Surely on many occasions you have wondered if the price you are paying for a certain item it is too disproportionate to its fair price.
This problem can also occur when selling a product, due to doubt about what is the most reasonable price to make a profit without being too expensive.
Well, to know the fair price of a product or service, a series of variables must be taken into account in relation to the costs of producing the item or service.
How is the fair price of a product calculated?
First of all, the types of costs must be taken into account when making or providing a product or service. On the one hand, they are the direct costs of the product, that is, those expenses that are generated directly when producing the article. A direct cost would be the materials used to make it or the salaries of the workers who are responsible for its production.
On the other hand, they are indirect costs, which are those expenses that are not directly involved in production but are also necessary to carry them out, for example, the electricity bill or the repair of a machine that is involved in the production process.
Taking into account the direct costs of manufacturing a unit of product and, also, equitably distributing indirect costs, it is already clear how much it costs to produce a unit of product.
Knowing the total costs of manufacturing a product, you can set a fair sale price, more or less high, to get a profit margin without the price being excessive.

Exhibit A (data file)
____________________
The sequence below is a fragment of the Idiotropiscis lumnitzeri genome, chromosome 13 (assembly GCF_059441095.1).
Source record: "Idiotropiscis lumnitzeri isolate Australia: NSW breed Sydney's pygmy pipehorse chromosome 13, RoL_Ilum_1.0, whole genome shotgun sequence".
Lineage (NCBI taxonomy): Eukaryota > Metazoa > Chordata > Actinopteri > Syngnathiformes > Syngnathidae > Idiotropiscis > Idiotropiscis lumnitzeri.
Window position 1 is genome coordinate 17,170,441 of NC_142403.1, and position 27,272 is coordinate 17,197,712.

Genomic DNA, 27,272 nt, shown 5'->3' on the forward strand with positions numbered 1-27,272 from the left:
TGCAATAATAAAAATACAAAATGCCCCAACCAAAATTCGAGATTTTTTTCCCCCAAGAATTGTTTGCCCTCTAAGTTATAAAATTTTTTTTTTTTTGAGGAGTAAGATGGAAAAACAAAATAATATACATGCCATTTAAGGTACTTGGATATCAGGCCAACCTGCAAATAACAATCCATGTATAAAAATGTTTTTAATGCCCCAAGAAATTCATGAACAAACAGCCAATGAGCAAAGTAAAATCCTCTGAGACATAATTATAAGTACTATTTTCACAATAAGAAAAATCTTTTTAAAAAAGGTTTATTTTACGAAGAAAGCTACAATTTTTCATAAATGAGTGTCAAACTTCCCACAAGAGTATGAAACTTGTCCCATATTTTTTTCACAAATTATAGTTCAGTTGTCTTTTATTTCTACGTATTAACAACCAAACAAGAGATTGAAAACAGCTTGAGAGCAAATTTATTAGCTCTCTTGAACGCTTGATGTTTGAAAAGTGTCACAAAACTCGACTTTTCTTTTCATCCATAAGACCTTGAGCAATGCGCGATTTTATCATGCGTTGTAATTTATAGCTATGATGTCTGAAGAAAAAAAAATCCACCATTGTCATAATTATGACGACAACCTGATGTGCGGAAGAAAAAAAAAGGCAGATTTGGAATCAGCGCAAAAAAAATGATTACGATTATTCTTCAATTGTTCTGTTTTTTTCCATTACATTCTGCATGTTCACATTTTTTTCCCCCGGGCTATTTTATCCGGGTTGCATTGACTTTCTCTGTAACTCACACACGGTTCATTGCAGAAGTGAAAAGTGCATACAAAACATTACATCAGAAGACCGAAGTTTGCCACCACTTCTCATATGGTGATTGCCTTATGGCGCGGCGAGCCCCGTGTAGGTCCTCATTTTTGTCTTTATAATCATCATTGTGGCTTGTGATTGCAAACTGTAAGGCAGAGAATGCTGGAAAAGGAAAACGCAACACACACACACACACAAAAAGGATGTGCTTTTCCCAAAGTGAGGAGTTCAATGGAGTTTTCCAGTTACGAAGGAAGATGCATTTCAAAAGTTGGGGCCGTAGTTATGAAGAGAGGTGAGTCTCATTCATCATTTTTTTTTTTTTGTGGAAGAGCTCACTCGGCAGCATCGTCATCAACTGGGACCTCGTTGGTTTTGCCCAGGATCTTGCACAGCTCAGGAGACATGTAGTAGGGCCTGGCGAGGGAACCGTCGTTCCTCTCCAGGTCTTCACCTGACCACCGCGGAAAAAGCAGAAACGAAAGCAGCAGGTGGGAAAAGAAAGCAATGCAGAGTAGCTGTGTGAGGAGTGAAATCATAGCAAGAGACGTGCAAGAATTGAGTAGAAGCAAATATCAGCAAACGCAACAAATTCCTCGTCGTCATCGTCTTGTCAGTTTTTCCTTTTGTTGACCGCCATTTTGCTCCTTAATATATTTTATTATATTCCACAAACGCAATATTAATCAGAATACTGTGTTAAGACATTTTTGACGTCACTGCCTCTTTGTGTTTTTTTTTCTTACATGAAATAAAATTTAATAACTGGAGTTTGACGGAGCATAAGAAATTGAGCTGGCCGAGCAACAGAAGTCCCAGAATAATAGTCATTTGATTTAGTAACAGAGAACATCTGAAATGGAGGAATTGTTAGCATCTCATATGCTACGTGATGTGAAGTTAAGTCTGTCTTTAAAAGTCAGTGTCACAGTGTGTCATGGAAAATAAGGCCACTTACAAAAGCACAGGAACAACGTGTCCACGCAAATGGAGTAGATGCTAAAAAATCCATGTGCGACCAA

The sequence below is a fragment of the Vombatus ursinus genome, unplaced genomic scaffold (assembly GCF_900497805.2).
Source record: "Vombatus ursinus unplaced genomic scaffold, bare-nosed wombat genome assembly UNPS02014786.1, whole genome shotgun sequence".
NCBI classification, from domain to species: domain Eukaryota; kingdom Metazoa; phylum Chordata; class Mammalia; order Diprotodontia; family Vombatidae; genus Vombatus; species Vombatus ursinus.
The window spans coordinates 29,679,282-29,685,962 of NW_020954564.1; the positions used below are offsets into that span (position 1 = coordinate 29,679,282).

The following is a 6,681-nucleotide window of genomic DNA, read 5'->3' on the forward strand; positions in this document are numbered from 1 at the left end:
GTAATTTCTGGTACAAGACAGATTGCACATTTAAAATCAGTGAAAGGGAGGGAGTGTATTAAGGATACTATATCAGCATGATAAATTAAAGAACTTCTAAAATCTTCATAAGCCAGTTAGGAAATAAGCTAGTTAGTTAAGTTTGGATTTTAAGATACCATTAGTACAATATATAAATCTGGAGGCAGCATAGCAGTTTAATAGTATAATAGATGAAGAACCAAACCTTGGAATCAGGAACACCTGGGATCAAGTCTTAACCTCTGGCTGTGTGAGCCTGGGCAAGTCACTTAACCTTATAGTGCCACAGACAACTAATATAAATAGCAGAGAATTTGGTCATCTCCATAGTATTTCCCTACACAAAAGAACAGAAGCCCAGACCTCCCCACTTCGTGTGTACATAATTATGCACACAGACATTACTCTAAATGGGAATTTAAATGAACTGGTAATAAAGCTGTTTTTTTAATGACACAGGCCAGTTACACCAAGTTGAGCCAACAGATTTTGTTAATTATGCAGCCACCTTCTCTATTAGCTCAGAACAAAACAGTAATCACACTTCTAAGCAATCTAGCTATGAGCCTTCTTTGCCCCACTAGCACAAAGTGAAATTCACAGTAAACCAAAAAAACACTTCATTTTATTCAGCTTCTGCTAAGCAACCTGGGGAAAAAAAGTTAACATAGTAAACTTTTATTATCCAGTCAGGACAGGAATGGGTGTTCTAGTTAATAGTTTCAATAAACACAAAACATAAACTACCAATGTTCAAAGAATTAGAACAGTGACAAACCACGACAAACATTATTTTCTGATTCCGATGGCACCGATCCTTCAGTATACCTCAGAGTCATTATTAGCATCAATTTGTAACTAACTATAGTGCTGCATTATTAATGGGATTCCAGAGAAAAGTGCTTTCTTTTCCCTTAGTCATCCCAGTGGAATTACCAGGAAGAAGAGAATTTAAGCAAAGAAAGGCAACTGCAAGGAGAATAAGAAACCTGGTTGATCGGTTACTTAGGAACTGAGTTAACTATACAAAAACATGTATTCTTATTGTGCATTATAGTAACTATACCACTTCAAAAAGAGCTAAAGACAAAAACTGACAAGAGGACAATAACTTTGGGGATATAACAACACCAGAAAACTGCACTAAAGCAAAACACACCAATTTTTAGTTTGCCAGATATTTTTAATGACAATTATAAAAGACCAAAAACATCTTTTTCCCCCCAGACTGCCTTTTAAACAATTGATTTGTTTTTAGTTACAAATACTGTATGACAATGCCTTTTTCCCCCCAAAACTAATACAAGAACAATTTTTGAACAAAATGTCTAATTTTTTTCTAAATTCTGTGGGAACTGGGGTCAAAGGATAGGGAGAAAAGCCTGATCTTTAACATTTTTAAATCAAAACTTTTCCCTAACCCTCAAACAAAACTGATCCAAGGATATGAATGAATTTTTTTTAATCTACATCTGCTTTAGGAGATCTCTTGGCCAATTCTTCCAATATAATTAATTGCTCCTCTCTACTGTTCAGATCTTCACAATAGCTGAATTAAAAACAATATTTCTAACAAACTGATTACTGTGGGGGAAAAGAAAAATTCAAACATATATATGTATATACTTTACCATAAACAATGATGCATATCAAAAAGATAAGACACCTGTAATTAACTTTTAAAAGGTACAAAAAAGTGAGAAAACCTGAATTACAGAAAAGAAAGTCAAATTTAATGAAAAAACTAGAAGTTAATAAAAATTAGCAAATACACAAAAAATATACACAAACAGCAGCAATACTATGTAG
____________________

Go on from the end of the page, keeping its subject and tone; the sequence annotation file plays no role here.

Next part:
What other factors influence the price of a product?
In addition to this explanation on how to calculate the fair price of an item or service taking into account direct or indirect costs, there are other variables that come into play in the market.
The offer, the demand, the prestige, the brand or the exclusivity of the product are some of those factors that influence the market when putting a product on sale and also when paying for it.
Logically, a shoe without a specific brand is not worth the same as a limited edition shoe from an internationally recognized brand. In this aspect, the exclusivity of the product comes into play and, of course, the fact of knowing that there are buyers in the market willing to pay a high price for getting the exclusive product of a certain brand.
The same happens to a merchant who wants to put a product on the market for sale knowing that there are already other products similar to his. The price you put will depend, not only on the cost of production, but also the price for which the competition is selling their items the same or similar.